marked by symptoms of mental illness: a disturbed personality.
agitated or distressed; disrupted: disturbed seas; a disturbed situation.


(used with a plural verb) persons who exhibit symptoms of neurosis or psychosis (usually preceded by the).

Nearby words

  1. distrix,
  2. distrust,
  3. distrustful,
  4. disturb,
  5. disturbance,
  6. disturbing,
  7. disty.,
  8. distylar,
  9. distyle,
  10. disubstituted

Origin of disturbed

First recorded in 1585–95; disturb + -ed2

Related formsun·dis·turbed, adjective



verb (used with object)

to interrupt the quiet, rest, peace, or order of; unsettle.
to interfere with; interrupt; hinder: Please do not disturb me when I'm working.
to interfere with the arrangement, order, or harmony of; disarrange: to disturb the papers on her desk.
to perplex; trouble: to be disturbed by strange behavior.

verb (used without object)

to cause disturbance to someone's sleep, rest, etc.: Do not disturb.

Origin of disturb

1175–1225; Middle English disto(u)rben, disturben < Anglo-French disto(u)rber, desturber < Latin disturbāre to demolish, upset, equivalent to dis- dis-1 + turbāre to confuse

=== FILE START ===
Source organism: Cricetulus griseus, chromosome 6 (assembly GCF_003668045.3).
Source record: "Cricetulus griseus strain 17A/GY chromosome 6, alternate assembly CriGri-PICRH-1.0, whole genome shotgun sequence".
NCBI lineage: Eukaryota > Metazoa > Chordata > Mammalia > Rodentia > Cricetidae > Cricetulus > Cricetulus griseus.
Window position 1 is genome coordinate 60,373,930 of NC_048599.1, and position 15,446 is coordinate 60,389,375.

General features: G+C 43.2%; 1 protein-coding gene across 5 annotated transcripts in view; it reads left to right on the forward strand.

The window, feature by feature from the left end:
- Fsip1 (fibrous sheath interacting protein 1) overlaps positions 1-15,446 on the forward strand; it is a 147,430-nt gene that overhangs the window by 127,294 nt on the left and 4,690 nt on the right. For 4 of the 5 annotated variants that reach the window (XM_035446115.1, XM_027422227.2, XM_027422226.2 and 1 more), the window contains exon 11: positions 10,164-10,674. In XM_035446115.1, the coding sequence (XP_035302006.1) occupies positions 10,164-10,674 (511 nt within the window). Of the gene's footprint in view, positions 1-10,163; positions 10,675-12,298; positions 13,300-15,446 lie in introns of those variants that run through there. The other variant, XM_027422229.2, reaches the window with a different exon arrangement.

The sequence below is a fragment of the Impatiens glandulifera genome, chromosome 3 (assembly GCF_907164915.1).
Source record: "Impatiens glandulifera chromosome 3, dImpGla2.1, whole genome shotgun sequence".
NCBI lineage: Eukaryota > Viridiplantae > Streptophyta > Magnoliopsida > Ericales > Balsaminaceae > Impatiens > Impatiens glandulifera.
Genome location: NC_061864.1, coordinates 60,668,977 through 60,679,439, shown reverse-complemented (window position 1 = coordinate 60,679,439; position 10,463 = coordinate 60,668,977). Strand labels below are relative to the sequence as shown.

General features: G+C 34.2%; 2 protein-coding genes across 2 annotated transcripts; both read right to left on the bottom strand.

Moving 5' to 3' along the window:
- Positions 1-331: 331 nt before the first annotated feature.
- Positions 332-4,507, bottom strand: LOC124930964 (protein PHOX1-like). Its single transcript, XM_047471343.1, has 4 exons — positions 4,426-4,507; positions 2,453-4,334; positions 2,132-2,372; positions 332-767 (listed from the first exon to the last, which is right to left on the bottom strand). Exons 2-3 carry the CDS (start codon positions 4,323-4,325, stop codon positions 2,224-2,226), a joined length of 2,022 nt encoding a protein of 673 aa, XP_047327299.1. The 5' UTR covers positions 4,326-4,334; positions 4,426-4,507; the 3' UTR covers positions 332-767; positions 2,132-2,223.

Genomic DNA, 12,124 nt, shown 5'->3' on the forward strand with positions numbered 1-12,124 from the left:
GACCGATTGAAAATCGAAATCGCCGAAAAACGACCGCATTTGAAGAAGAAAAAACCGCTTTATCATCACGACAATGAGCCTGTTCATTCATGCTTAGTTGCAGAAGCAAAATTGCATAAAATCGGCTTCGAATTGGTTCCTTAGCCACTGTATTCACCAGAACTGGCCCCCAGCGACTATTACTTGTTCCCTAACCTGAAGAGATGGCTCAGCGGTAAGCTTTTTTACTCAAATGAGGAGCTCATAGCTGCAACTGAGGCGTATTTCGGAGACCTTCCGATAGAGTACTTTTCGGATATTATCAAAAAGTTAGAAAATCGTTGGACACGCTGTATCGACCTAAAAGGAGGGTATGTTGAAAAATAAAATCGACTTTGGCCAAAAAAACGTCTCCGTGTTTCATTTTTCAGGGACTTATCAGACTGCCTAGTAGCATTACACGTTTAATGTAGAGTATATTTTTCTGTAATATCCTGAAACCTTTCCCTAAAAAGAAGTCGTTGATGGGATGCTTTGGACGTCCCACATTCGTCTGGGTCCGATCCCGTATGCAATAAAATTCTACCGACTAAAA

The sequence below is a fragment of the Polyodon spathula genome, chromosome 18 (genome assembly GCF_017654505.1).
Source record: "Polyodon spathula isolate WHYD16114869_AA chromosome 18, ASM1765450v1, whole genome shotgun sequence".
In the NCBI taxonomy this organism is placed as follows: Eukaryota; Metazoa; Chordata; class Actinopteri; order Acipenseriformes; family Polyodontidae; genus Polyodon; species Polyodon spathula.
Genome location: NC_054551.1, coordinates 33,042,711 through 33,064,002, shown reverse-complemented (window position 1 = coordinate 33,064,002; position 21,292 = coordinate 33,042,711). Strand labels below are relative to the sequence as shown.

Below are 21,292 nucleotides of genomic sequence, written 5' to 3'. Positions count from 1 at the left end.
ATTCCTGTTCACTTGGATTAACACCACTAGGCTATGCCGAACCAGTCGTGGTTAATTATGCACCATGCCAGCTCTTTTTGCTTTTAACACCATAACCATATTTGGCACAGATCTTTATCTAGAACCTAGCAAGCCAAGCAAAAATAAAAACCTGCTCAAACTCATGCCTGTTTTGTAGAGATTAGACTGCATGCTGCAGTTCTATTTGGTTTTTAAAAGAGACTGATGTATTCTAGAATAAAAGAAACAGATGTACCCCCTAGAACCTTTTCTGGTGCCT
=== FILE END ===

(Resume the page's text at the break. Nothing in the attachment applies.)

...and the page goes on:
Related formsdis·turb·er, nounpre·dis·turb, verb (used with object)

Dictionary.com Unabridged Based on the Random House Unabridged Dictionary, © Random House, Inc. 2019

Examples from the Web for disturbed

British Dictionary definitions for disturbed



psychiatry emotionally upset, troubled, or maladjusted


verb (tr)

to intrude on; interrupt
to destroy or interrupt the quietness or peace of
to disarrange; muddle
(often passive) to upset or agitate; troubleI am disturbed at your bad news
to inconvenience; put outdon't disturb yourself on my account
Derived Formsdisturber, noun

Word Origin for disturb

C13: from Latin disturbāre, from dis- 1 + turbāre to confuse

Collins English Dictionary - Complete & Unabridged 2012 Digital Edition © William Collins Sons & Co. Ltd. 1979, 1986 © HarperCollins Publishers 1998, 2000, 2003, 2005, 2006, 2007, 2009, 2012

Word Origin and History for disturbed
Online Etymology Dictionary, © 2010 Douglas Harper